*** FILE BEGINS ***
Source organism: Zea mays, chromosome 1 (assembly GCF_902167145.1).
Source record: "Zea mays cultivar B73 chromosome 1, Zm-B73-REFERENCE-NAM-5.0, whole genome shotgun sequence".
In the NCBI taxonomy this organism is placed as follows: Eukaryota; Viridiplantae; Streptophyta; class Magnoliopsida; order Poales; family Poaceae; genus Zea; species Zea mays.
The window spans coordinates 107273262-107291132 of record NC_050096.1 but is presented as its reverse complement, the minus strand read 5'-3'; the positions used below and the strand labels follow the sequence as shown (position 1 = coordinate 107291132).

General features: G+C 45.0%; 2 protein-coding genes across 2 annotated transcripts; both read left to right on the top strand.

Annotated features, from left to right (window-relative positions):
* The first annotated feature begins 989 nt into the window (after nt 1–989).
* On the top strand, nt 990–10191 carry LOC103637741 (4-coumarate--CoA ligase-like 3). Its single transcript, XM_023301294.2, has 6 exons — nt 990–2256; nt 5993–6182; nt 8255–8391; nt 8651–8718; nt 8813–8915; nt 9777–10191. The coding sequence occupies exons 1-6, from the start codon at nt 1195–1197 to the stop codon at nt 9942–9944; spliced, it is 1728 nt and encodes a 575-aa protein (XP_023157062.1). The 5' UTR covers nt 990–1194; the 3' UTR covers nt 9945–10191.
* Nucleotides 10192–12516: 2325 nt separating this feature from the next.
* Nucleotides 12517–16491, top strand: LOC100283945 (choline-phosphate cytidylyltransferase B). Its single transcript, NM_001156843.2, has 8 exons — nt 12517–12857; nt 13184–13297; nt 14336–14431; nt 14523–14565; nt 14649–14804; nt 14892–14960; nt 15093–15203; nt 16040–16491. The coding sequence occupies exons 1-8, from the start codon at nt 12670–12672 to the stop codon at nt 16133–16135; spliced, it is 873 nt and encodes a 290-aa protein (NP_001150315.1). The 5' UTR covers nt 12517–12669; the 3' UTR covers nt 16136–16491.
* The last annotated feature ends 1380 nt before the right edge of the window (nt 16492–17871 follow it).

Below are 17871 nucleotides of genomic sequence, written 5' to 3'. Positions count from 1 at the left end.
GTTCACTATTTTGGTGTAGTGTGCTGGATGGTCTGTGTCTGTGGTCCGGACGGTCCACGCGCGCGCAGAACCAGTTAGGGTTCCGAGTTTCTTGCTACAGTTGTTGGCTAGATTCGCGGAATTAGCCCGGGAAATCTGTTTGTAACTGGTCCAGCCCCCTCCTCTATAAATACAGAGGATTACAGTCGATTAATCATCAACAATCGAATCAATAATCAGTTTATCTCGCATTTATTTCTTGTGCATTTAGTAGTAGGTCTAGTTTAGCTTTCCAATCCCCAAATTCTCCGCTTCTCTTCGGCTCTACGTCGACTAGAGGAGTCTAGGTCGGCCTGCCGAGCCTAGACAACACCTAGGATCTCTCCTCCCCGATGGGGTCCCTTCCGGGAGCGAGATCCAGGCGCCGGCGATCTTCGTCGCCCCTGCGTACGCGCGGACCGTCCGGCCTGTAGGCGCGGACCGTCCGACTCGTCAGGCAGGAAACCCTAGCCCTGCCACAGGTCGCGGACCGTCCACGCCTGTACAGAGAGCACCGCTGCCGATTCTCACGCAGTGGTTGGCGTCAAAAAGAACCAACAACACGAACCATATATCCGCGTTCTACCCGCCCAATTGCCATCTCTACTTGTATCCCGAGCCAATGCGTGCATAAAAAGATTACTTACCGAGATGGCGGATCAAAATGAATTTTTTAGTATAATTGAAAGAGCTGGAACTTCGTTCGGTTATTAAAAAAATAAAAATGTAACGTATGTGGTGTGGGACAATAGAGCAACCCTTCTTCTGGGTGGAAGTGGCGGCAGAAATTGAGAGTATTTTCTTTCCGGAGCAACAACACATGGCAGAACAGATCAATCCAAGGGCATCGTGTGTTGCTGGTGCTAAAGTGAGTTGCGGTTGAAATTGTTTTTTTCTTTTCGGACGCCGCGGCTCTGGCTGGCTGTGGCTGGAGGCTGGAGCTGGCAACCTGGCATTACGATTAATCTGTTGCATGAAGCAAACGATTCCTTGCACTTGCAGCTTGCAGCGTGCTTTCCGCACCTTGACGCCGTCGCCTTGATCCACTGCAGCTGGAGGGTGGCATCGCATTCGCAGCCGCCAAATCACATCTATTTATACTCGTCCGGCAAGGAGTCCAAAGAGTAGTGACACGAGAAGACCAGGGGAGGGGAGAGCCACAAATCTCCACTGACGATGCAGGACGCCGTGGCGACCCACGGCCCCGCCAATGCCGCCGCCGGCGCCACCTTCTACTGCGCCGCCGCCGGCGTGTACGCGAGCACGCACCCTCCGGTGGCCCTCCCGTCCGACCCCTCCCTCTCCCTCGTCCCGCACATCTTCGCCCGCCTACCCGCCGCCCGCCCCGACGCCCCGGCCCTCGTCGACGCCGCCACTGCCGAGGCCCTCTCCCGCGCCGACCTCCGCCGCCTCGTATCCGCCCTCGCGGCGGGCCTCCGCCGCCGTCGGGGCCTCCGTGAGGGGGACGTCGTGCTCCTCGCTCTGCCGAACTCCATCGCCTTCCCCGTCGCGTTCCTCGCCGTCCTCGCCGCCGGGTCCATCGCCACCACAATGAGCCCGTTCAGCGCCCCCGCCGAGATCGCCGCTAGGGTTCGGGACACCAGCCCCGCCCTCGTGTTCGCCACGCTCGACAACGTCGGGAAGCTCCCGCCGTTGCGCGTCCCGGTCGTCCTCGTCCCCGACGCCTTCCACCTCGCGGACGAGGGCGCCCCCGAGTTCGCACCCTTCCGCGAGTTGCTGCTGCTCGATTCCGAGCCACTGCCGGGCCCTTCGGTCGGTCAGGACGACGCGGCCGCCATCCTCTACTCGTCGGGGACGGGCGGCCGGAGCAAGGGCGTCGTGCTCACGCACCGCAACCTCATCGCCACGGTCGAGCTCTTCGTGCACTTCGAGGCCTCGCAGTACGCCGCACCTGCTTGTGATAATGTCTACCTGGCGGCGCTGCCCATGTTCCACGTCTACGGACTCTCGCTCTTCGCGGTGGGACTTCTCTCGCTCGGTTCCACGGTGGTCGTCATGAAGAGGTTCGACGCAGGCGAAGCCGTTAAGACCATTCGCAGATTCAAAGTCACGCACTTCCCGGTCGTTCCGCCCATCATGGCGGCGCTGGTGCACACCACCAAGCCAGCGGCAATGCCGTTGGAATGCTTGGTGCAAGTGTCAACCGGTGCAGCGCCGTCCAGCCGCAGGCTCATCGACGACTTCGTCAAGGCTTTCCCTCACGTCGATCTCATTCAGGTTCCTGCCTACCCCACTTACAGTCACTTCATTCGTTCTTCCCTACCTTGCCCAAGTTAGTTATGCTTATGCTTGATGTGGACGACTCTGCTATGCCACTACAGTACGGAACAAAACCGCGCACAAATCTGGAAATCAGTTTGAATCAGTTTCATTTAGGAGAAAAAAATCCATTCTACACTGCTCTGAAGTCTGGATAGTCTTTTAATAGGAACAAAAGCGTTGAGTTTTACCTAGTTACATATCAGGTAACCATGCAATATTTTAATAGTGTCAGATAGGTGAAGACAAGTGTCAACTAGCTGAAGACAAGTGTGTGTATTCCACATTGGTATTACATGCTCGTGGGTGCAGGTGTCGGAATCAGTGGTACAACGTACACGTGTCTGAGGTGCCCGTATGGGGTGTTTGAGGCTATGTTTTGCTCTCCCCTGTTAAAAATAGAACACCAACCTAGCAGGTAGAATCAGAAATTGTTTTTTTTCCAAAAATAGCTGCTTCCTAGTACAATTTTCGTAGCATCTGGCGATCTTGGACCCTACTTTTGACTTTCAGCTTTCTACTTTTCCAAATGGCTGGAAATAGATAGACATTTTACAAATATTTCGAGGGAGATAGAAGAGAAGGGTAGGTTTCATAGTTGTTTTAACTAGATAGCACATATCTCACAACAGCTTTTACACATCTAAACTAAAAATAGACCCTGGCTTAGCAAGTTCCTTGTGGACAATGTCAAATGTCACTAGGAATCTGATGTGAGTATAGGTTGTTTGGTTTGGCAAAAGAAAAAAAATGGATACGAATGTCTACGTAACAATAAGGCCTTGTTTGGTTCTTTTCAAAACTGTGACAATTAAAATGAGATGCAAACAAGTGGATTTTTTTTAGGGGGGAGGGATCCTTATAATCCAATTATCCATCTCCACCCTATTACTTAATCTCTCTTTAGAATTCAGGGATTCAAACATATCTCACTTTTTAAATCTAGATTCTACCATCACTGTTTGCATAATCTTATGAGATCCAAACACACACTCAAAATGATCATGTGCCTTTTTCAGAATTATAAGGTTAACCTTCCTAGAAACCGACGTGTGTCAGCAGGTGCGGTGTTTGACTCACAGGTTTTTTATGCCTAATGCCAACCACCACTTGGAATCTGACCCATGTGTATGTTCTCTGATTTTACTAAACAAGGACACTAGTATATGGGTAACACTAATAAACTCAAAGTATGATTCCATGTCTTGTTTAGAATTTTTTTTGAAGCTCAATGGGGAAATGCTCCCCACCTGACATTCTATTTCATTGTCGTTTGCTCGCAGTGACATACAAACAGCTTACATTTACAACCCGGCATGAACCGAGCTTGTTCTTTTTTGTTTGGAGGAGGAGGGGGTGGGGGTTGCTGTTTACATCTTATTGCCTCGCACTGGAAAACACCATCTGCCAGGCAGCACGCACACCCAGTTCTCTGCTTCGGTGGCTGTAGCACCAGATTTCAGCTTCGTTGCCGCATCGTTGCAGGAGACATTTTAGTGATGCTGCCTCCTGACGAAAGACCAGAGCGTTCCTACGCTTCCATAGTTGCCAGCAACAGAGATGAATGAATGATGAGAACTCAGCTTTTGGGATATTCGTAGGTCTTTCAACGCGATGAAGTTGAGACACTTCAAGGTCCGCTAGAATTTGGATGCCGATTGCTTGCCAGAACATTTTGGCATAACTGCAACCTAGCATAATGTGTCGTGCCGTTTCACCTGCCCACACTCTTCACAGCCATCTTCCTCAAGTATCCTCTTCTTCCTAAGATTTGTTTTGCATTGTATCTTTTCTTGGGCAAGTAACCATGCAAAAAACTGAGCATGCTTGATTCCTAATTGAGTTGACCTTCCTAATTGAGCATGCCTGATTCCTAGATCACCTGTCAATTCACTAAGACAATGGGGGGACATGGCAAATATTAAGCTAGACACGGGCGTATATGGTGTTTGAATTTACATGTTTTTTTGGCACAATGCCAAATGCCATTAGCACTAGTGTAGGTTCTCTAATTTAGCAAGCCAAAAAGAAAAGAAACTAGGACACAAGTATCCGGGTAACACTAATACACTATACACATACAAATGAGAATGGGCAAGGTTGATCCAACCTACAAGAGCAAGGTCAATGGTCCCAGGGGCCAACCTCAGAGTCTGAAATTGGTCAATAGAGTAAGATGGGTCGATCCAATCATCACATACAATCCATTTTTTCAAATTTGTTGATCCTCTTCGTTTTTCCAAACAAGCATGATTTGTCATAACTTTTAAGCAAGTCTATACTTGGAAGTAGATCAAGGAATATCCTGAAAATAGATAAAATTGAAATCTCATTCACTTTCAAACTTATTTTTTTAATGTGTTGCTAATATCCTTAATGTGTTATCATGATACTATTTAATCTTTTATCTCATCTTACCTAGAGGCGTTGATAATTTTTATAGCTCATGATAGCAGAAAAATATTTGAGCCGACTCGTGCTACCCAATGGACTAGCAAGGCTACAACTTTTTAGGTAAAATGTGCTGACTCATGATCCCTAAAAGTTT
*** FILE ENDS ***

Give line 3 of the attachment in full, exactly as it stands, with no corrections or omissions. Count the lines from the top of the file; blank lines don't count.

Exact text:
In the NCBI taxonomy this organism is placed as follows: Eukaryota; Viridiplantae; Streptophyta; class Magnoliopsida; order Poales; family Poaceae; genus Zea; species Zea mays.